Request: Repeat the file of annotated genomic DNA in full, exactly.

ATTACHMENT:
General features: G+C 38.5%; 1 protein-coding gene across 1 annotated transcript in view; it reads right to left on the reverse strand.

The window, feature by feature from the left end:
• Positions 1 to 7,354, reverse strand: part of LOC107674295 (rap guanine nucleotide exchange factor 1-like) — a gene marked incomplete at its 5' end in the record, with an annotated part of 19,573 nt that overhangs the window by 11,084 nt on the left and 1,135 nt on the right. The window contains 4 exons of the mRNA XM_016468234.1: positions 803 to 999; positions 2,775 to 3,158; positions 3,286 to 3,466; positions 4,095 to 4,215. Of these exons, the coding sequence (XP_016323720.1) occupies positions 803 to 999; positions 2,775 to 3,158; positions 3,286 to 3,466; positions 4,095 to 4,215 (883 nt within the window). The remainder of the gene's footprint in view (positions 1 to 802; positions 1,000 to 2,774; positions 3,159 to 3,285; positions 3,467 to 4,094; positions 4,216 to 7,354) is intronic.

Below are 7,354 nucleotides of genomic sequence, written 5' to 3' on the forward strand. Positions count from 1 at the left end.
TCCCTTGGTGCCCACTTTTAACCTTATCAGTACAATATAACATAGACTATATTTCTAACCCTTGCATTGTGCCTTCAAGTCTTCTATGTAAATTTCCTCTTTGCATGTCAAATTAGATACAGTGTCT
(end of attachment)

General features: G+C 38.5%; 1 protein-coding gene across 1 annotated transcript in view; it reads right to left on the reverse strand.

The window, feature by feature from the left end:
• Positions 1 to 7,354, reverse strand: part of LOC107674295 (rap guanine nucleotide exchange factor 1-like) — a gene marked incomplete at its 5' end in the record, with an annotated part of 19,573 nt that overhangs the window by 11,084 nt on the left and 1,135 nt on the right. The window contains 4 exons of the mRNA XM_016468234.1: positions 803 to 999; positions 2,775 to 3,158; positions 3,286 to 3,466; positions 4,095 to 4,215. Of these exons, the coding sequence (XP_016323720.1) occupies positions 803 to 999; positions 2,775 to 3,158; positions 3,286 to 3,466; positions 4,095 to 4,215 (883 nt within the window). The remainder of the gene's footprint in view (positions 1 to 802; positions 1,000 to 2,774; positions 3,159 to 3,285; positions 3,467 to 4,094; positions 4,216 to 7,354) is intronic.

Below are 7,354 nucleotides of genomic sequence, written 5' to 3' on the forward strand. Positions count from 1 at the left end.
TCCCTTGGTGCCCACTTTTAACCTTATCAGTACAATATAACATAGACTATATTTCTAACCCTTGCATTGTGCCTTCAAGTCTTCTATGTAAATTTCCTCTTTGCATGTCAAATTAGATACAGTGTCT